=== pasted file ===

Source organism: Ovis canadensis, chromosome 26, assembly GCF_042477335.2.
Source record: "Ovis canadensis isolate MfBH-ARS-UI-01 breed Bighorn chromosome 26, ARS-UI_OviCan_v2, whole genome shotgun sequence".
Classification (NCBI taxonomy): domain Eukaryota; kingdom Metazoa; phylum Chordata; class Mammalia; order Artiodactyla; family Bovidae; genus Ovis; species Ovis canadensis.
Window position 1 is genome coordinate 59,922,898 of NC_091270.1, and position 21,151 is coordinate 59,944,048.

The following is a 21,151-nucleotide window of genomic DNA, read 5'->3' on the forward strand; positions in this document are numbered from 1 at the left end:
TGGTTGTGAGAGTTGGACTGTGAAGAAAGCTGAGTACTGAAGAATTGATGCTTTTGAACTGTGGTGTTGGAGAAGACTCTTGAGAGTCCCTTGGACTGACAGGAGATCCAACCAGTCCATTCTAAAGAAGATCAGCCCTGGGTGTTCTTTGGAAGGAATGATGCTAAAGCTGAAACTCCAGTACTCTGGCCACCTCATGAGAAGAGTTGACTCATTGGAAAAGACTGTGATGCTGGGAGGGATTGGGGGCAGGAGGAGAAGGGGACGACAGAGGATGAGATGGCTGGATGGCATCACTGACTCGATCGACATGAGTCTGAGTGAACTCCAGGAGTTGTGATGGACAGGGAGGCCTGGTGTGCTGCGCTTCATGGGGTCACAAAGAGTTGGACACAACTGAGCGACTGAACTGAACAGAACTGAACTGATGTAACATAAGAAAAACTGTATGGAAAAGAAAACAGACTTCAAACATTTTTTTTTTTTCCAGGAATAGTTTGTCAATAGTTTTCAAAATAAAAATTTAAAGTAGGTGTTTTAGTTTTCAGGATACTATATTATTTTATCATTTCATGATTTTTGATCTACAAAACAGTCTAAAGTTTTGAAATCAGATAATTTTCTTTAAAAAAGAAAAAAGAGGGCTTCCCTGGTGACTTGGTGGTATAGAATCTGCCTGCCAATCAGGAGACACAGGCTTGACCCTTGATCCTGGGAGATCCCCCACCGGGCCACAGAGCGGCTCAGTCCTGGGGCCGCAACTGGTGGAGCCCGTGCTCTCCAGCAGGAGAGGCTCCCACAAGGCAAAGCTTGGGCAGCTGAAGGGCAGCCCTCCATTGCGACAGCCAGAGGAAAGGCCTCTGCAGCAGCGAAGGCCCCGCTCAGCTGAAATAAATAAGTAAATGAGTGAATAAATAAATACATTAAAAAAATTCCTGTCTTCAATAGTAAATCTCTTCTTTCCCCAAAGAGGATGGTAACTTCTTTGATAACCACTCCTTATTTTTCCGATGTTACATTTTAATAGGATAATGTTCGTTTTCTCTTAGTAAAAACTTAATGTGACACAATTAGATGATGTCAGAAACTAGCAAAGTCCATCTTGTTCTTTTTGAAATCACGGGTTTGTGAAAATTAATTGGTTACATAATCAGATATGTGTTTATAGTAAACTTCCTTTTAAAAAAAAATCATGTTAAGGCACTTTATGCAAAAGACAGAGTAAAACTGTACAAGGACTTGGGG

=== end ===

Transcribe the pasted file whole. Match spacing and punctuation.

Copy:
Source organism: Ovis canadensis, chromosome 26, assembly GCF_042477335.2.
Source record: "Ovis canadensis isolate MfBH-ARS-UI-01 breed Bighorn chromosome 26, ARS-UI_OviCan_v2, whole genome shotgun sequence".
Classification (NCBI taxonomy): domain Eukaryota; kingdom Metazoa; phylum Chordata; class Mammalia; order Artiodactyla; family Bovidae; genus Ovis; species Ovis canadensis.
Window position 1 is genome coordinate 59,922,898 of NC_091270.1, and position 21,151 is coordinate 59,944,048.

The following is a 21,151-nucleotide window of genomic DNA, read 5'->3' on the forward strand; positions in this document are numbered from 1 at the left end:
TGGTTGTGAGAGTTGGACTGTGAAGAAAGCTGAGTACTGAAGAATTGATGCTTTTGAACTGTGGTGTTGGAGAAGACTCTTGAGAGTCCCTTGGACTGACAGGAGATCCAACCAGTCCATTCTAAAGAAGATCAGCCCTGGGTGTTCTTTGGAAGGAATGATGCTAAAGCTGAAACTCCAGTACTCTGGCCACCTCATGAGAAGAGTTGACTCATTGGAAAAGACTGTGATGCTGGGAGGGATTGGGGGCAGGAGGAGAAGGGGACGACAGAGGATGAGATGGCTGGATGGCATCACTGACTCGATCGACATGAGTCTGAGTGAACTCCAGGAGTTGTGATGGACAGGGAGGCCTGGTGTGCTGCGCTTCATGGGGTCACAAAGAGTTGGACACAACTGAGCGACTGAACTGAACAGAACTGAACTGATGTAACATAAGAAAAACTGTATGGAAAAGAAAACAGACTTCAAACATTTTTTTTTTTTCCAGGAATAGTTTGTCAATAGTTTTCAAAATAAAAATTTAAAGTAGGTGTTTTAGTTTTCAGGATACTATATTATTTTATCATTTCATGATTTTTGATCTACAAAACAGTCTAAAGTTTTGAAATCAGATAATTTTCTTTAAAAAAGAAAAAAGAGGGCTTCCCTGGTGACTTGGTGGTATAGAATCTGCCTGCCAATCAGGAGACACAGGCTTGACCCTTGATCCTGGGAGATCCCCCACCGGGCCACAGAGCGGCTCAGTCCTGGGGCCGCAACTGGTGGAGCCCGTGCTCTCCAGCAGGAGAGGCTCCCACAAGGCAAAGCTTGGGCAGCTGAAGGGCAGCCCTCCATTGCGACAGCCAGAGGAAAGGCCTCTGCAGCAGCGAAGGCCCCGCTCAGCTGAAATAAATAAGTAAATGAGTGAATAAATAAATACATTAAAAAAATTCCTGTCTTCAATAGTAAATCTCTTCTTTCCCCAAAGAGGATGGTAACTTCTTTGATAACCACTCCTTATTTTTCCGATGTTACATTTTAATAGGATAATGTTCGTTTTCTCTTAGTAAAAACTTAATGTGACACAATTAGATGATGTCAGAAACTAGCAAAGTCCATCTTGTTCTTTTTGAAATCACGGGTTTGTGAAAATTAATTGGTTACATAATCAGATATGTGTTTATAGTAAACTTCCTTTTAAAAAAAAATCATGTTAAGGCACTTTATGCAAAAGACAGAGTAAAACTGTACAAGGACTTGGGG